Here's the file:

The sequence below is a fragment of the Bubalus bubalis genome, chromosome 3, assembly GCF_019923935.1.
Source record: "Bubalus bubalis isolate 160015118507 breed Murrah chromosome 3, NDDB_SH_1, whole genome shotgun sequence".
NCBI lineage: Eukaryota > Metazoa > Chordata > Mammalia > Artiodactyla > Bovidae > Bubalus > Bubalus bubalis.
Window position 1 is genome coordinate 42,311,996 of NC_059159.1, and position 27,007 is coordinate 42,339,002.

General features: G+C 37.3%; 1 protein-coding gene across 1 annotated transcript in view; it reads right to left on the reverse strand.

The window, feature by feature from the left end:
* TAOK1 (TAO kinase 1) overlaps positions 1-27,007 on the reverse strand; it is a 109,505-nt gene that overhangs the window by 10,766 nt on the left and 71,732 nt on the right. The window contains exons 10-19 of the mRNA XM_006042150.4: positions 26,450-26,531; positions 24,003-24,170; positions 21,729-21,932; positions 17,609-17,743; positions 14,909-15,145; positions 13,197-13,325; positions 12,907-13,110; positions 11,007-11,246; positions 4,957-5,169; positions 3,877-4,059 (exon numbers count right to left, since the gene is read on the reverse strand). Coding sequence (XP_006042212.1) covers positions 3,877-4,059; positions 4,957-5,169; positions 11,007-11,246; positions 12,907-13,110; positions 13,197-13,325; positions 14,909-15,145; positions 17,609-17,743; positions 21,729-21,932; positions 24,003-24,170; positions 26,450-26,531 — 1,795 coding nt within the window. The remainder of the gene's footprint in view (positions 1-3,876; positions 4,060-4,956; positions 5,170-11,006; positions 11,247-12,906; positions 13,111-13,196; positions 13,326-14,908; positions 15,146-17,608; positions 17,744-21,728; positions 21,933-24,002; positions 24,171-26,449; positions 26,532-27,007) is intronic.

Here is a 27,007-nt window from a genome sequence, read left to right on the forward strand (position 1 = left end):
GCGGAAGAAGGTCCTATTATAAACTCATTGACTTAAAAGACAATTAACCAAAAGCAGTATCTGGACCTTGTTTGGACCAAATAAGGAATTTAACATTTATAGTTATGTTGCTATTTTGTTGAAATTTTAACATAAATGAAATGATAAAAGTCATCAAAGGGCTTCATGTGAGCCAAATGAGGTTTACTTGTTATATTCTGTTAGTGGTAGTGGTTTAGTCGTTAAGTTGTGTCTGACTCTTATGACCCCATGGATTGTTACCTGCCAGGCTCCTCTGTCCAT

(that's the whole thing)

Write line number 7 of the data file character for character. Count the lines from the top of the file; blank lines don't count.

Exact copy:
* TAOK1 (TAO kinase 1) overlaps positions 1-27,007 on the reverse strand; it is a 109,505-nt gene that overhangs the window by 10,766 nt on the left and 71,732 nt on the right. The window contains exons 10-19 of the mRNA XM_006042150.4: positions 26,450-26,531; positions 24,003-24,170; positions 21,729-21,932; positions 17,609-17,743; positions 14,909-15,145; positions 13,197-13,325; positions 12,907-13,110; positions 11,007-11,246; positions 4,957-5,169; positions 3,877-4,059 (exon numbers count right to left, since the gene is read on the reverse strand). Coding sequence (XP_006042212.1) covers positions 3,877-4,059; positions 4,957-5,169; positions 11,007-11,246; positions 12,907-13,110; positions 13,197-13,325; positions 14,909-15,145; positions 17,609-17,743; positions 21,729-21,932; positions 24,003-24,170; positions 26,450-26,531 — 1,795 coding nt within the window. The remainder of the gene's footprint in view (positions 1-3,876; positions 4,060-4,956; positions 5,170-11,006; positions 11,247-12,906; positions 13,111-13,196; positions 13,326-14,908; positions 15,146-17,608; positions 17,744-21,728; positions 21,933-24,002; positions 24,171-26,449; positions 26,532-27,007) is intronic.